Comfort and stability: Unraveling the appeal of Tales of Xillia

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Kat Bailey
January 23rd, 2013
Comfort and stability: Unraveling the appeal of Tales of Xillia
Comfort and stability Unraveling the appeal of Tales of Xillia
It was around fifteen years ago now that a good friend of mine urged me to try out Tales of Destiny, which had recently come out on the PlayStation.

"I really like the characters, and it's funny," he told me. Pretty soon, he was finding ways to incorporate the characters in his fan-fiction, his favorite being the 16-year-old master swordsman Leon Magnus. He wasn't alone.

The Tales franchise has grown by leaps and bounds over the years, going from bona fide cult favorite to one of the most successful JRPG franchises this side of Final Fantasy. Unlike its competitors, the Tales series has been mostly content to stay the course over the past ten years or so. That remains the case for Tales of Xillia, which will please its now very vocal fanbase, even if it won't make many waves outside of the RPG community.%Gallery-176879%

Its main innovation is that it has two main characters, rather than just the regular main protagonist. Jude Mathis is a 15-year-old medical student, the Neil Patrick Harris of the Tales series, while Milla Maxwell is a guardian of sorts who is investigating the death of a large number of spirits.

According to producer Hideo Baba, the decision to feature two main characters was born partly out of a desire to try something new, and partly out of the decision to have mainstay artists Kosuke Fujishima and Mutsumi Inomata collaborate on the project.

"Because [Fujishima and Inomata] have been prominently involved with the series, we didn't feel right giving one the main character, and the other artist a side character. We didn't want to step on anyone's toes," Baba told Joystiq.

Comfort and stability Unraveling the appeal of Tales of Xillia

The decision has had a number of repercussions for the battle system and the way that the story unfolds. Among them, it's now possible for two characters to attack together via "Link Artes" combos. It's also much easier to chain various artes together for higher damage. Not surprisingly, Jude and Milla feature separate but complementary skills. Jude mainly uses martial arts, while Milla is a magic user.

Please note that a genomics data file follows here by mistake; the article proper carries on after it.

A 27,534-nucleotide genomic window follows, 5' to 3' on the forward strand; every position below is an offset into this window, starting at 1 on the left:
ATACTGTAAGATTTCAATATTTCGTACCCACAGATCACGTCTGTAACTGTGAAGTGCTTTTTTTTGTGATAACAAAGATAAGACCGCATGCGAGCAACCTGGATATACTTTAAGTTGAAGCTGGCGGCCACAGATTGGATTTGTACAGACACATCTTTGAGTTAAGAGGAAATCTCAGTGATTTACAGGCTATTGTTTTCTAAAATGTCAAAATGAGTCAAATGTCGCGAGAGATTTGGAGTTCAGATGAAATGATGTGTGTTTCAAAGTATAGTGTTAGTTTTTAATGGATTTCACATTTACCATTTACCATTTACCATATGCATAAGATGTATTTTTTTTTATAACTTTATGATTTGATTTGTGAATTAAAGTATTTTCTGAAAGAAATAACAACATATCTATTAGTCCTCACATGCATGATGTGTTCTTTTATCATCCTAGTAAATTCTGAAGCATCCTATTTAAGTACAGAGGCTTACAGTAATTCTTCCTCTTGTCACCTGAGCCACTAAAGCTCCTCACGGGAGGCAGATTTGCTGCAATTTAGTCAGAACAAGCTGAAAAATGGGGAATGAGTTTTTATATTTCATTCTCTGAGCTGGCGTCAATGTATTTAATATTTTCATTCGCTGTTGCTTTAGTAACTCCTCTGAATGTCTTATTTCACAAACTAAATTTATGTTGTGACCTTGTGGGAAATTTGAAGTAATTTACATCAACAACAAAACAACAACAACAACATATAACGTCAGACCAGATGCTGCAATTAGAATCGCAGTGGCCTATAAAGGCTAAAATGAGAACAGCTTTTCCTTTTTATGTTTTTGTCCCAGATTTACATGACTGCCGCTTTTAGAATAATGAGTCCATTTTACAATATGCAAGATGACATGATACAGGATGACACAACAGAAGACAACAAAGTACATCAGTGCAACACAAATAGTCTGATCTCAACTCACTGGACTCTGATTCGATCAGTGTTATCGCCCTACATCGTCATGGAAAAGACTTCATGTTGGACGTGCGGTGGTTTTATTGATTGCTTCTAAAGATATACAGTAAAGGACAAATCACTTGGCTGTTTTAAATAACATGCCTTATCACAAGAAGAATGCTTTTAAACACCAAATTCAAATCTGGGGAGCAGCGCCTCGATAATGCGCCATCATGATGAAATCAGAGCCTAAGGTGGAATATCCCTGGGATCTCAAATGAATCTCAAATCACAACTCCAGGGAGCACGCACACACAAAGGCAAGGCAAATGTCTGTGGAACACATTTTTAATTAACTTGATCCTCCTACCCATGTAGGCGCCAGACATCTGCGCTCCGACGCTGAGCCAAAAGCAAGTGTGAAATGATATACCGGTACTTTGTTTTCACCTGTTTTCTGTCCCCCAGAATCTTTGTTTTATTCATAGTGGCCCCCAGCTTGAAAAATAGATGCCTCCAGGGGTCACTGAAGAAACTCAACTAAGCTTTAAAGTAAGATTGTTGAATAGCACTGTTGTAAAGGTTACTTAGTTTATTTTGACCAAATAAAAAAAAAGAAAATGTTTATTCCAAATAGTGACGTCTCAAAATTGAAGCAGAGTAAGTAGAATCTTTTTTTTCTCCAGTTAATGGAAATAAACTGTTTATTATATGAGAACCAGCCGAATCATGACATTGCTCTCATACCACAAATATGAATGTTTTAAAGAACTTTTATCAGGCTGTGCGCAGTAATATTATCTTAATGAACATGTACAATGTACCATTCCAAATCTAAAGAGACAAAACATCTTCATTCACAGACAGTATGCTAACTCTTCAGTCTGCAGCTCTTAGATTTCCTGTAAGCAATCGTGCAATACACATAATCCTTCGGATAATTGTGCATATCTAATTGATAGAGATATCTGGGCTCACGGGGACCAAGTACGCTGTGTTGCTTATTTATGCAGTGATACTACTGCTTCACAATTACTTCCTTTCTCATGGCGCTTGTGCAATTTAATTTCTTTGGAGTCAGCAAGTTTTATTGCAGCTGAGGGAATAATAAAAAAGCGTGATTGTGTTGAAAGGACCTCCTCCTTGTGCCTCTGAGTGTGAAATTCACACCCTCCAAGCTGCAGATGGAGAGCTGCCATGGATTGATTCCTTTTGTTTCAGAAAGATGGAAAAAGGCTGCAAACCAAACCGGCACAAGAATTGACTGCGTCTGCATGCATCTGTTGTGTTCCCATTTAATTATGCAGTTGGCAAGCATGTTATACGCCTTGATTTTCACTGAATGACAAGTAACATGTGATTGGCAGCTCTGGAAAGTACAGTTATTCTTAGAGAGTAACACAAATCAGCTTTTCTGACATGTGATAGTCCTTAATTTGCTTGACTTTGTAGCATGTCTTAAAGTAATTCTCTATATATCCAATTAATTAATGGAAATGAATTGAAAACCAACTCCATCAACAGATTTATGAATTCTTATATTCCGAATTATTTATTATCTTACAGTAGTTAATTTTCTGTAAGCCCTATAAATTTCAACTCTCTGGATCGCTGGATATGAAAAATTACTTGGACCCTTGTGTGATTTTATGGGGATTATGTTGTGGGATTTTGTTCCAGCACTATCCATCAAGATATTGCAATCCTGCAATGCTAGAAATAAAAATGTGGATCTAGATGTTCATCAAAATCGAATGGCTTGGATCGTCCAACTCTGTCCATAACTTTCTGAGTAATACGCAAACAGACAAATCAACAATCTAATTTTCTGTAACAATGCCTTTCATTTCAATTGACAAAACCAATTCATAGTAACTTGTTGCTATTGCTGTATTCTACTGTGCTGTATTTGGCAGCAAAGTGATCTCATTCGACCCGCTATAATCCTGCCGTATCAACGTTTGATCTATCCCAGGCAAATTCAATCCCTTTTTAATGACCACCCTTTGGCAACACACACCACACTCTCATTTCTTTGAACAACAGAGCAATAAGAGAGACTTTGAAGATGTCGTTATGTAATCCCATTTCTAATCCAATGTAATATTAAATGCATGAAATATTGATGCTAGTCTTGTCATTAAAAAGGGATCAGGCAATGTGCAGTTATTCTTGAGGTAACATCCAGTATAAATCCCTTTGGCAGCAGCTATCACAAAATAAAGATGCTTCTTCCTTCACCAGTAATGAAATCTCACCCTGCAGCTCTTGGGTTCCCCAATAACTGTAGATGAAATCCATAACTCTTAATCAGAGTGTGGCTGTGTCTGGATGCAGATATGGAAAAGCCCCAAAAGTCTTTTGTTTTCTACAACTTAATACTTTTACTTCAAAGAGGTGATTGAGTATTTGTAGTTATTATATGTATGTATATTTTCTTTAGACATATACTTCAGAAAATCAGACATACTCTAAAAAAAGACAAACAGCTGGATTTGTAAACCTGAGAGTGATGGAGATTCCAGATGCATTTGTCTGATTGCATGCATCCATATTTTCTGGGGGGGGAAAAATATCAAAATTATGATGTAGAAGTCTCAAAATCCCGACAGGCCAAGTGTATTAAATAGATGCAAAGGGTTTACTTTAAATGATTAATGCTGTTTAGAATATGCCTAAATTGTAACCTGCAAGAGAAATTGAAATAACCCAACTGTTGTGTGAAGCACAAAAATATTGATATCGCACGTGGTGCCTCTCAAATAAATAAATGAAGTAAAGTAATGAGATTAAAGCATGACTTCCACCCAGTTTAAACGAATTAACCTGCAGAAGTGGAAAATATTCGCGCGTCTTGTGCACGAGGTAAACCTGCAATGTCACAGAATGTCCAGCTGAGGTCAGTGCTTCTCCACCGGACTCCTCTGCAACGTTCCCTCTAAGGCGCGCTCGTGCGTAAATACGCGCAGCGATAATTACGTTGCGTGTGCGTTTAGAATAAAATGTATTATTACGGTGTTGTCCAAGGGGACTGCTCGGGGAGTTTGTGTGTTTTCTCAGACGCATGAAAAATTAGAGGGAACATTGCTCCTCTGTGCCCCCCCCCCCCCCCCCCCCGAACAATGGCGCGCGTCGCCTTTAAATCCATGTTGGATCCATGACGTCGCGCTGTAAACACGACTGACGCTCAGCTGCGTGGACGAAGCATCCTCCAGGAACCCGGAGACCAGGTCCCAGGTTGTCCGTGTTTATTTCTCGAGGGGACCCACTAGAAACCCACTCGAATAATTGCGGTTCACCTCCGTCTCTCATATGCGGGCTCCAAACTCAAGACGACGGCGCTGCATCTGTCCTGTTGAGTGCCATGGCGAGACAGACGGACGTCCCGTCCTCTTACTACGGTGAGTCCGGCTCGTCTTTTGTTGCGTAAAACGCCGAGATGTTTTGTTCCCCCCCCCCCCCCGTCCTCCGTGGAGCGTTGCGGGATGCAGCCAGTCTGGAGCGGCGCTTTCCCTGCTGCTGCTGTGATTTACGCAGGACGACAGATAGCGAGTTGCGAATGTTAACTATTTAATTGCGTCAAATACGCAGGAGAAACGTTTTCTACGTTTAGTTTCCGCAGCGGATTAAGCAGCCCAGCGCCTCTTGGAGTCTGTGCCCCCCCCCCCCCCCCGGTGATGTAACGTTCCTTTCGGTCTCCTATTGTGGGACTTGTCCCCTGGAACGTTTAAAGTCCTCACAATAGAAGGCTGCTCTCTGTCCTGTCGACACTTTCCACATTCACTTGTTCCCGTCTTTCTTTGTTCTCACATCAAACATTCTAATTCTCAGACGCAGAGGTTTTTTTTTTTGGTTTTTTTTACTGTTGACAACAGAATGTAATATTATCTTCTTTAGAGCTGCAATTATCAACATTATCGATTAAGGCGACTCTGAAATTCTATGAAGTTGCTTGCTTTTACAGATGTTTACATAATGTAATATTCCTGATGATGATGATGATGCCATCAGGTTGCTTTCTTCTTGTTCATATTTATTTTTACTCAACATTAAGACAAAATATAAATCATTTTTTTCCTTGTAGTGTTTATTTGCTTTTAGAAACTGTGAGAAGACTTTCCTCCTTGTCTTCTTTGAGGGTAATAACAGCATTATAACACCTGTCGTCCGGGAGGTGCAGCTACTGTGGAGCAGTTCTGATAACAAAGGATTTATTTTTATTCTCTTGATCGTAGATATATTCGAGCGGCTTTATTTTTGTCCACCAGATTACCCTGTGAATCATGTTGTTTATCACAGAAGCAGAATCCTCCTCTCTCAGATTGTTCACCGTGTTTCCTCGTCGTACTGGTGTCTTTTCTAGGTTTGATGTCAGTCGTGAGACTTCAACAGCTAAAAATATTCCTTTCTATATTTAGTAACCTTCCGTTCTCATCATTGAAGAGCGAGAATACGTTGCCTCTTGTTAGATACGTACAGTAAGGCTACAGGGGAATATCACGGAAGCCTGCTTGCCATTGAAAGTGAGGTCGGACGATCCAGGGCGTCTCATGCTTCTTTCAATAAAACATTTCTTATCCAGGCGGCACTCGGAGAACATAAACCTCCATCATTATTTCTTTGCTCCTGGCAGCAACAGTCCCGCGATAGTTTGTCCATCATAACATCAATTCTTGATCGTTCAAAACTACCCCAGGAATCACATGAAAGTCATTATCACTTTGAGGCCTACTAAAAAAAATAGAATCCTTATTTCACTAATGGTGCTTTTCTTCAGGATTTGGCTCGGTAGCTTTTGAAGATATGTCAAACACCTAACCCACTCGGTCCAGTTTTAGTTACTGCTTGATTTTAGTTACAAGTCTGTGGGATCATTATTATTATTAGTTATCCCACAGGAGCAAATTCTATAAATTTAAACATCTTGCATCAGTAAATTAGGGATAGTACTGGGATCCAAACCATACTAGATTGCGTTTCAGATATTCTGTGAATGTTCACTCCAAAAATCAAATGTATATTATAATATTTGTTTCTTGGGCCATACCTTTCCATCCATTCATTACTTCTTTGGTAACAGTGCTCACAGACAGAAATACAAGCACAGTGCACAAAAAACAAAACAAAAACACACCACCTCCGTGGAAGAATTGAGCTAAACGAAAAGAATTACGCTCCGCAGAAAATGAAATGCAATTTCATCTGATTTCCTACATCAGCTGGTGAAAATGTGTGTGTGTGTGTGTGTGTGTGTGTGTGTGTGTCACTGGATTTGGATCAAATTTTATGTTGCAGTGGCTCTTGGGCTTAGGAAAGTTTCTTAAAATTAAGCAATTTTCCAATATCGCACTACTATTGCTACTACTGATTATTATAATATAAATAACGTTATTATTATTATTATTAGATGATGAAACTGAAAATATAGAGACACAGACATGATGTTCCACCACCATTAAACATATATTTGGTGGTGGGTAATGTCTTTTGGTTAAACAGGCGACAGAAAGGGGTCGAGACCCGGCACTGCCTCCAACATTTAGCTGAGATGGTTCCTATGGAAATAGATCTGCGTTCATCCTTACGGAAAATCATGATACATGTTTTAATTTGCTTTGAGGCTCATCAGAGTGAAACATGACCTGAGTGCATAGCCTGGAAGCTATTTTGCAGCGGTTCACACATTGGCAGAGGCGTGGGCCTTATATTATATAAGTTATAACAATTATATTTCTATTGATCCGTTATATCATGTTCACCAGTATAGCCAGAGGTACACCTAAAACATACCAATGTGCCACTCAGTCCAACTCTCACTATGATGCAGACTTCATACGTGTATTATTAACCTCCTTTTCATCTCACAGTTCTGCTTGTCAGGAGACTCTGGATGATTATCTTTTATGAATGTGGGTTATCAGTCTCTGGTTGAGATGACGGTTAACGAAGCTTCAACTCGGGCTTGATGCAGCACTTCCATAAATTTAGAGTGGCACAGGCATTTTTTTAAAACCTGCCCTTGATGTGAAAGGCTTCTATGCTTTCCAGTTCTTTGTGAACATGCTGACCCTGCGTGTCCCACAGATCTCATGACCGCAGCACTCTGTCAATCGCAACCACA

The battle system, as usual, is an acquired taste. For those who feel more comfortable with action than the turn-based combat of a Persona or even a Dragon Quest, the frenetic pace at which the characters bounce around the screen can be a welcome alternative. Personally, I feel there's a bit too much in the way of button-mashing and not enough in the way of strategy, which has been pretty much the case since Tales of Symphonia on the GameCube. As with many other elements in the series, individual mileage tends to vary greatly.

Apart from the battle system, Jude and Milla also figure to impact the overall replay value somewhat. It's possible to play from each character's perspective, so multiple playthroughs will probably be warranted. In the end, the two meet up and travel together, so it doesn't seem like you'll be missing too much if you don't feel like playing another 60 hours or so.

As always, one of the primary sources of enjoyment for fans will be in traveling around the world and watching all of the little animated skits that have become a Tales trademark. The Tales team tends to pride itself on the interaction between its characters, referring to it as a "foundational element" in the series.

"The core principle that we live by is that the characters live together, journey together, and experience the same events together," Baba says.

That focus is actually one of the franchise's strengths, as it tends to result in relatively deep ensemble casts that produce multiple fan favorites. It also makes for a good catalyst for its distinct sense of humor, which shows up frequently in the aforementioned skits. "Cute" is the probably the best way to describe it.

Baba himself embodies some of that energy. In comparison to the relatively low-key approach favored by Japanese developers, Baba – who has been the series producer for more than a decade now – comes across as an enthusiastic fan. During the discussion, he even carries a stuffed version of Teepo, a pink and purple doll that can animate and speak for its shy owner.

For better or worse, those particular sensibilities have helped set the series apart for 15 years now. What has also set the series apart, however, is the fact that it's one of the few JRPG franchises to make a smooth transition to the Xbox 360 and PS3. Not even Final Fantasy and Dragon Quest can make that claim.

To some extent, you might even say that the RPG community needs Tales of Xillia and its ilk. Namco Bandai hasn't done itself any favors by pushing it has hard as it has over the years, but it remains a visually impressive series that is attentive to its fanbase. Scope remains a big selling point. Like every other game in the series, Tales of Xillia figures to have a substantial number of sidequests and a huge world.

"Not everything remains the same, but it's a game that brings comfort and stability to the fans," Baba says of Tales of Xillia. "It's something that doesn't betray their expectations."

A motto, it seems, that the Tales series will continue to live by for many years to come.
Kat Bailey is a freelance writer based out of San Francisco, California. Her work has been featured on multiple outlets, including GamesRadar, Official Xbox Magazine, gamesTM, and GameSpot. You can follow her on Twitter at @the_katbot.
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